On “No Deadline”

On “No Deadline”
by The Ox (Richard Martin Oxman)

This article, as I point out at the end, was inspired by a youngster. That’s with regard to beginning the piece. As far as completing it goes, I should note that reading Matt Gonzalez’ “Remembering Peter Camejo” (http://asitoughttobe.wordpress.com/2009/09/14/peter-camejo/) helped me to finish what I started. That is because his beautiful tribute reminded me of how many Great Hearts are not acknowledging what’s changed… in terms of the time left for us. One must at least ask the question: If “Lula” were starting from a marginalized position today, would he have two decades to begin making strides?

To think so would be tantamount to believing that Leonard Peltier can hope that he might secure his freedom… twenty years from now.

People act as if we don’t have a deadlines. But we do, both individual and global. Very serious ones.

But there are too many issues. Citizens are paralyzed, not knowing where to begin… even if they are motivated to change things. Most aren’t, and — for what it’s worth — I understand.

Some can muster up enough blood to vote, but very few. And, then, they simply hope that someone else will take care of things while they see to the most immediate pressing simple matters in their own personal lives. Moving in solidarity is not even on the table for consideration. Except among a very small percentage who consider themselves activists. And those socially-concerned citizens, for the most part, are locked into going over old ineffective ground, trying to make a difference employing paradigms which have long ago proven to be insufficient at best. Like gathering signatures (exclusively).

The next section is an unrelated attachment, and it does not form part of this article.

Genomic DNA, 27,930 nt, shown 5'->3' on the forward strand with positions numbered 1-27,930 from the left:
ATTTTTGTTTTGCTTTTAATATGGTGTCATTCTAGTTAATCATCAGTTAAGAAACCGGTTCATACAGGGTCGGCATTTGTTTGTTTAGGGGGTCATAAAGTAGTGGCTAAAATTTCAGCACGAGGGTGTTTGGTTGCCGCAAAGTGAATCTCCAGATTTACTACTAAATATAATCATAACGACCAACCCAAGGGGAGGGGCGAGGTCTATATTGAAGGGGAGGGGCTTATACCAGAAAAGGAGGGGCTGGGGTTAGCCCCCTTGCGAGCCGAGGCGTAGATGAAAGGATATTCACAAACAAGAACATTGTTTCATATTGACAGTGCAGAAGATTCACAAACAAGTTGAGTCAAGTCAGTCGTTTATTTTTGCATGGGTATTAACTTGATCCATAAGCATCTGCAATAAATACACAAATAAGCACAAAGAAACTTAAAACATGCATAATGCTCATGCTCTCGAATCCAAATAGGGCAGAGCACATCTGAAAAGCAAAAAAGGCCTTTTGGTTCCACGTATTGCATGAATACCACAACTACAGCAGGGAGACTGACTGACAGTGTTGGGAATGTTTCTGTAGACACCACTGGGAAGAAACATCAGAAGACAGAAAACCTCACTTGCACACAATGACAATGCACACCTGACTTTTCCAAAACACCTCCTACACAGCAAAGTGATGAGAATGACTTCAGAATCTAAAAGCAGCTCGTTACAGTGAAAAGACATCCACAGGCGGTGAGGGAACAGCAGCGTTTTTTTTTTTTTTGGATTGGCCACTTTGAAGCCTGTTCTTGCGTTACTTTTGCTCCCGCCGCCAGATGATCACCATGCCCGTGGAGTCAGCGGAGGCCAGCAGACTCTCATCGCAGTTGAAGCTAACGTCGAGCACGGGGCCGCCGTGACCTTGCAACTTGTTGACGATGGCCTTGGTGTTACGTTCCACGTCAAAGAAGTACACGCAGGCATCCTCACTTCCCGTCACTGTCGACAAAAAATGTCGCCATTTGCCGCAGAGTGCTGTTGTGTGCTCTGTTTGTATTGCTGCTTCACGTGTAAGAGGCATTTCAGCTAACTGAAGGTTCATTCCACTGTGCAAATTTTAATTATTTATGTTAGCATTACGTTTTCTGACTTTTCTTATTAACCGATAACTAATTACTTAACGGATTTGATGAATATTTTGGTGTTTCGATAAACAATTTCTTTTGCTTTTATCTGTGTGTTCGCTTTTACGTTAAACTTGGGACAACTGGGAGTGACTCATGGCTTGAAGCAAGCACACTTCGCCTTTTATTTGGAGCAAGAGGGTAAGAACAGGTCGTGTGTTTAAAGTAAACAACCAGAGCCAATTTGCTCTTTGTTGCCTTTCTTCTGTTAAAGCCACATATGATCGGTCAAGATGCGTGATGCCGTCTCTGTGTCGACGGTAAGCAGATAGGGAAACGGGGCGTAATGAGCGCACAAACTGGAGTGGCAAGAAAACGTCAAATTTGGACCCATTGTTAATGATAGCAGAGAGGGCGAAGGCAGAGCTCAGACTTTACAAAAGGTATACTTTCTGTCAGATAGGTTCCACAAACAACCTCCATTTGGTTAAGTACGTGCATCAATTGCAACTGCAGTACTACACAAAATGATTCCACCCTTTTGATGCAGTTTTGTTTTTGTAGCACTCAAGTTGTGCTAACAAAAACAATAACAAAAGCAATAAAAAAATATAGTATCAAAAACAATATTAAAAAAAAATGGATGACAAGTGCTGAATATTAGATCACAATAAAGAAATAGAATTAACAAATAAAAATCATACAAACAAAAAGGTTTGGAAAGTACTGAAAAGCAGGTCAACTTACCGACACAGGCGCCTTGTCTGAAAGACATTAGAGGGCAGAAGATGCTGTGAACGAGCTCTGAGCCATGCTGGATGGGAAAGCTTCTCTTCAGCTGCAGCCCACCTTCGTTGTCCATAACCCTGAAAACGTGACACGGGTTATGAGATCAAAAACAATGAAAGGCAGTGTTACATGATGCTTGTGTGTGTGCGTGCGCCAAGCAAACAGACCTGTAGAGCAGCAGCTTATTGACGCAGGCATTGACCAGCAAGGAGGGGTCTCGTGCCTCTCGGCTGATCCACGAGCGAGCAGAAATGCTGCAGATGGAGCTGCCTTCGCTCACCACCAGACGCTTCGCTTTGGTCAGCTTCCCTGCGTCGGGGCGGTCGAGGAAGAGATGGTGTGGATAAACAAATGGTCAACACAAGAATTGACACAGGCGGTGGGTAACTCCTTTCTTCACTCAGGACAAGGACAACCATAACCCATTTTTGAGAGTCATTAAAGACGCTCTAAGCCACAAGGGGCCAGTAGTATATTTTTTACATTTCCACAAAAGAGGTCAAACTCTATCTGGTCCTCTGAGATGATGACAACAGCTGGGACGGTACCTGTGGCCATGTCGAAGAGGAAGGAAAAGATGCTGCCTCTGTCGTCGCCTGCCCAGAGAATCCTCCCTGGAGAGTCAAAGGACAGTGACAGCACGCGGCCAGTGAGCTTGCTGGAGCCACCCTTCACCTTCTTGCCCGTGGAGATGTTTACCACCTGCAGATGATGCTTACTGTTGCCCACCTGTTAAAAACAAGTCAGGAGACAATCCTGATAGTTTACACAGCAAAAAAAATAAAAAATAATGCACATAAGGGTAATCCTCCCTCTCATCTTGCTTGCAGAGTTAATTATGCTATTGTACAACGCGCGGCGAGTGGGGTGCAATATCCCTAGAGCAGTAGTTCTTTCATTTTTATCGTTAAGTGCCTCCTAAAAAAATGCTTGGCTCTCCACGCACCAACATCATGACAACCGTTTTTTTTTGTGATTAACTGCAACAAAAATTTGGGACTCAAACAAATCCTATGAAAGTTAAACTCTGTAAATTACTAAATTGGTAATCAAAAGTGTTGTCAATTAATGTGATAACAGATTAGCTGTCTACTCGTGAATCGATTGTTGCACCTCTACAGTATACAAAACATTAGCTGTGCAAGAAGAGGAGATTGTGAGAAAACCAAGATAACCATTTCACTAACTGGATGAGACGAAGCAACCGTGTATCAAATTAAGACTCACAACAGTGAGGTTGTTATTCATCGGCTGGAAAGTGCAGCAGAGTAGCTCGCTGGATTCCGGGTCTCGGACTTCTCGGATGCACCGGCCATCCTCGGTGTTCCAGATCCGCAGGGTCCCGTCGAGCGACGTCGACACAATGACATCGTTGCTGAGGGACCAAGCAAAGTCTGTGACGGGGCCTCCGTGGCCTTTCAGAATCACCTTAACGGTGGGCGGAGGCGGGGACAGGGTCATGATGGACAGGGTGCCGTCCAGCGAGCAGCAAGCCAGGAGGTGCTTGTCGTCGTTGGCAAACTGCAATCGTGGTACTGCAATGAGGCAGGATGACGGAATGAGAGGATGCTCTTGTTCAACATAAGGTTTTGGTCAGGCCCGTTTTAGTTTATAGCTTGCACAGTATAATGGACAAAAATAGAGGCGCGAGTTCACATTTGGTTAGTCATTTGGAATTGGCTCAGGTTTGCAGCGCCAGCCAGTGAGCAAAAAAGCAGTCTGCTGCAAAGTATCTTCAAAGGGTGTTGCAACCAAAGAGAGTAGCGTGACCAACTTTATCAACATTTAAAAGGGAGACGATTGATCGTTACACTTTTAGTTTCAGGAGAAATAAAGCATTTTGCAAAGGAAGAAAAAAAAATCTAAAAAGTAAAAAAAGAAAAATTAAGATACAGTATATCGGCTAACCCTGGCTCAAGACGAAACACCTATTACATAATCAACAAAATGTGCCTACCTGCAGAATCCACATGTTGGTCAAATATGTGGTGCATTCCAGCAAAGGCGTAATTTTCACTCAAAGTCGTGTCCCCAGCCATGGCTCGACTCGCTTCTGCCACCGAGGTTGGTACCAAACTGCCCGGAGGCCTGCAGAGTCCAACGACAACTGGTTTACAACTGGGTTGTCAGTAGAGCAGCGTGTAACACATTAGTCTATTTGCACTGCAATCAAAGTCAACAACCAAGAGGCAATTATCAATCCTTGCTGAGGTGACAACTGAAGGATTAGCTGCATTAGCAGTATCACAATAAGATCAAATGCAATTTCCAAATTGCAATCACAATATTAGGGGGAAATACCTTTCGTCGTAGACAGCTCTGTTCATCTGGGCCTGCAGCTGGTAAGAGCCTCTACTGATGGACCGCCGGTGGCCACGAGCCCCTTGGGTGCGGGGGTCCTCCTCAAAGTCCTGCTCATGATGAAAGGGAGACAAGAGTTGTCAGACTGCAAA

It’s a mess. And it’s a mess in the midst of EMERGENCIES. Aside from the obvious issues of paramount importance, like jobs and health care (with deadlines like paying the rent), there are the lesser acknowledged crises… like our water becoming increasingly toxic and nuclear-related matters getting insanely out of hand (See http://www.zmag.org/znet/viewArticle/22585 for a stunning take on the latter issue.). And, of course, there are many — too many — others driving us up the wall. A lot with URGENT stamped all over them.

The upcoming meeting in Copenhagen is slated to be a failure. The world’s nations are NOT going to come up with the unprecedented agreements which Ban Ki-moon says are necessary for us to avoid catastrophe vis-a-vis climate change. We can only pray that the Secretary-General of the U.N. is wrong about the date of our deadline. If we have a little more time than he suggests to deal with our horrid momentum (like two years more), TOSCA (http://oxtogrind.org/archive/364) might prove to be worthy of your heartbeats, your attention.

First, the country needs a shock. A 9/11-level type shock that will give one and all a shot at coming to our collective senses. Give citizens an opportunity to move in meaningful solidarity… so that things can improve in time. So that life remains worth living.

The 9/11/01 9/11* gave us an opportunity to transform ourselves, to look into ourselves, and change for the better, but, instead, it arguably brought out the worst in us, making matters worse on several counts worldwide. A dynamic which is still in process. There have been comparable environmental “heads up” courtesy calls from Mother Nature which have gone unheeded too.

*You do know about 9/11/73, yes? If not, please see Chomsky’s quote at the beginning of http://oxtogrind.org/archive/390. It’s essential to know what happened on that date AND WHY, if one is to become motivated — and stay so — respecting TOSCA. And for other reasons. I do not mean to be disrespectful here.